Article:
'With the publication of the Waste Land by T.S.Eliot, the pellucid stream of English poetry, which had been tinkling along in the same channel for 400 years, suddenly biforkated and part of it plunged over a precipice, in a waterfall, whose cascading roar has deafened the world to the more melodious strains of the remaining part of the stream, still browsing along on the upper level, past water-meadows...'
The Growth of the Power of the Press
I met a man from the Golden Hind,
A merry tar.
He was chewing a piece of lemon rind
But his eyes looked far.
I asked him to tell me of Francis Drake.
He spat on the stones.
'Drake was a devil; a bit of a rake,
God rest his bones'.
'What was he like? Was he dark? Was he fair?
Was he taller than me?'
'He carried himself like a man without care.
He was deep as the sea'
'What did you see of the Spanish Main?
Galleons of gold?'
'We didn't see much. And the tropical rain
Made us feel bloody cold.'
'Yes, but didn't you see any Spaniards at all?'
'We saw plenty of brine.'
'But surely the ship weathered many a squall?'
'We went south of the Line.'
'What was it like when you rounded Cape Horn?'
'Yes, I know. Was it light? Did you pass it at dawn?'
'This is enough!'
'I'm sorry,' I said, 'But you see, it's so rare
To meet someone who knew
Francis Drake, sailed the Main, round the world and was there
when Armada was due.'
'Well, why in the hell should I trouble for you?
Why should I care?
They paid us damn all. You can tell them that too.
Get the hell out of here.'
I met a man from the Victory.
He was long since dead.
I asked him what Nelson was like at sea.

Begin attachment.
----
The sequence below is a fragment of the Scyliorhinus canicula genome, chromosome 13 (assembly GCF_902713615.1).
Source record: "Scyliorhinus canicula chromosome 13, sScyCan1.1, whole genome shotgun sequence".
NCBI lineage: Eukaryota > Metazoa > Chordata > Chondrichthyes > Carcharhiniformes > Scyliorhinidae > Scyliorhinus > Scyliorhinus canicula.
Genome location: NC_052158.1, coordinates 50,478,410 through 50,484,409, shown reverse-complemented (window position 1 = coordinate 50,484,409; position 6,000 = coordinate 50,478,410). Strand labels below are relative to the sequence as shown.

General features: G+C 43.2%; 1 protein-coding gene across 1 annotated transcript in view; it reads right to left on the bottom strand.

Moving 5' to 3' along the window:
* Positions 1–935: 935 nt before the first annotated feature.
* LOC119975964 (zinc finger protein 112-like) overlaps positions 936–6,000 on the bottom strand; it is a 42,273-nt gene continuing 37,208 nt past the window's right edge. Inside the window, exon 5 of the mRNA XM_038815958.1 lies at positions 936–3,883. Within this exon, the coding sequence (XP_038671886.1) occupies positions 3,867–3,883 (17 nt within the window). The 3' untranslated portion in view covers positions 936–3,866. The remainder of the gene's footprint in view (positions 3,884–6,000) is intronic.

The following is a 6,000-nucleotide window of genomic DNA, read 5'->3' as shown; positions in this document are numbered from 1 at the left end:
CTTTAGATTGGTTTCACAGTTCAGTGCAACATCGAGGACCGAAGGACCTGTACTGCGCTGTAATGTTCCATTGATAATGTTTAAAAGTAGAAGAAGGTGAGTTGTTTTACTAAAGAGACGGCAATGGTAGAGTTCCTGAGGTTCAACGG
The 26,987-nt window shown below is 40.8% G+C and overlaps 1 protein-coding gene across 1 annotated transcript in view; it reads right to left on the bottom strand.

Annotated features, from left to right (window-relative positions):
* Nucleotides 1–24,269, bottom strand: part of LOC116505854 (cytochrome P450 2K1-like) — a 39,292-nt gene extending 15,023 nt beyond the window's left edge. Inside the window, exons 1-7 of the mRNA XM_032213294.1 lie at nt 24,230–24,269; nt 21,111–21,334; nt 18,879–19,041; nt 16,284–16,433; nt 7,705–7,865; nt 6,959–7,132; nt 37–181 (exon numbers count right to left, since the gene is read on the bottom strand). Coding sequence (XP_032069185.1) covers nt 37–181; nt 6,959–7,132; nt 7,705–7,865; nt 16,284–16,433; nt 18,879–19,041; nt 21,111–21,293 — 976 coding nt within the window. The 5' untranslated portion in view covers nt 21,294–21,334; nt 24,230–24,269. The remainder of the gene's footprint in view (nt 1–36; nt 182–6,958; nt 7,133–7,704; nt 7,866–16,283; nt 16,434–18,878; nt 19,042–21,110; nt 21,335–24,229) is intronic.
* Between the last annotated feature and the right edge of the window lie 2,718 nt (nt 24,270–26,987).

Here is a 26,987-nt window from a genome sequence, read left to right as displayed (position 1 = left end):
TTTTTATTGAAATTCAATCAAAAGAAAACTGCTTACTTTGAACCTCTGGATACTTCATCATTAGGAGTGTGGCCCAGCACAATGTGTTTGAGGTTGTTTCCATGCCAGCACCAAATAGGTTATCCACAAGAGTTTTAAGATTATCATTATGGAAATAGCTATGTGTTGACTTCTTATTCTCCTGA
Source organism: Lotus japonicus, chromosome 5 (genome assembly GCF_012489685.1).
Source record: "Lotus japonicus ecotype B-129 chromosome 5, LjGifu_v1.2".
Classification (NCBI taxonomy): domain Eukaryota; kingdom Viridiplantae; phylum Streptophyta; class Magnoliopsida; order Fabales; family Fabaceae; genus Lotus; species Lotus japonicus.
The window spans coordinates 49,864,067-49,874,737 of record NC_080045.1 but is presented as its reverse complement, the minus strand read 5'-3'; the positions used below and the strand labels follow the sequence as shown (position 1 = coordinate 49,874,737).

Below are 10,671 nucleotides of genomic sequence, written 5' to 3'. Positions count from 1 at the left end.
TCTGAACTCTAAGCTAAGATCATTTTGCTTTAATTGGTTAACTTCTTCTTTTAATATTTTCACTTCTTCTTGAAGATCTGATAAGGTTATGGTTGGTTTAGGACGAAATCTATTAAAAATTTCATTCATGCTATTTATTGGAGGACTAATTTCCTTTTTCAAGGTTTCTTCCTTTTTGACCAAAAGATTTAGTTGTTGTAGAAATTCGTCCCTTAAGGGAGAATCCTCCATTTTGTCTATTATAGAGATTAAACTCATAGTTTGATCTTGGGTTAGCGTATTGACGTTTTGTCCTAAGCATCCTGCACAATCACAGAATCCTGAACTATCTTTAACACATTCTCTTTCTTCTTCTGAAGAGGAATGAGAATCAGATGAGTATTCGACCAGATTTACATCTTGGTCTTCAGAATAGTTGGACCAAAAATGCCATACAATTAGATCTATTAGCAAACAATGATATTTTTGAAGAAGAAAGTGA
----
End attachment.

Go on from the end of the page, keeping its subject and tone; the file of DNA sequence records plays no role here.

He scratched his head.
'The Admiral was frail as a girl. He was thin,
With a patch on his eye
And a stump of an arm. But he knew how to win
Battles and die.
'If I went to his cabin, as likely as not,
He was kneeling at prayer.
(When the weather was cold I hung red-hot shot
To warm the air.)'
'Were you there when he died in the thick of the fight?'
'I was there,' said he.
'Where were you standing? Describe me the sight.'
'I was making his tea.'
I met a man from the Iron Duke.
He was shot in the head.
'I was there on the bridge, by a bit of a fluke.
That's why I'm dead.'
'What did Jellicoe do? Was he much of a fool?
Did he show any strain?'
'He was quiet and small, and he kept very cool.
He used his brain'.
'He lost half his ships. And the BOSCH [The Club Secretary] went free.
Can you call it a win?'
'He may have lost his ships. But he kept us the sea.
And the BOSCH [The Club Secretary] stayed in.'
'Do you mind if I quote your remarks in the press?'
'Not at all, not at all.
You may copy that photograph done in full dress
Just before the Court Ball.'
where it says 'BOSCH' it should say German. And there should be no [The Club Secretary] either. (I copied that from another forum where they have an irritating, xenophobic auto-censor which everyone hates).
These are incredible. And to think he's escaped ridicule while William McGonagall's good name is trampled.
He does crappy free verse as well ('cancarous' is how the word was written):
'Old and New Love'.
My old love is like an old dog
Rheumy and cancarous.
Unable to lift his hind legs off the floor
With mournful large eyes
Not to be put down
After a lifetime's fidelity.
But there is no future in him,
Only misery and pain.
Yet I cannot bear to contemplate his end.
My new love is like a young puppy
Gambolling in the snow,
Full of delight
And artful tricks;
And digging them up again
To show me,
Running after thrown sticks,
Licking my face,
And making messes everywhere.
But all the future is in him,
Happiness and pure joy!
Unbelievable. It's like the kind of crap that gets published in the Wilts and Glos Standard.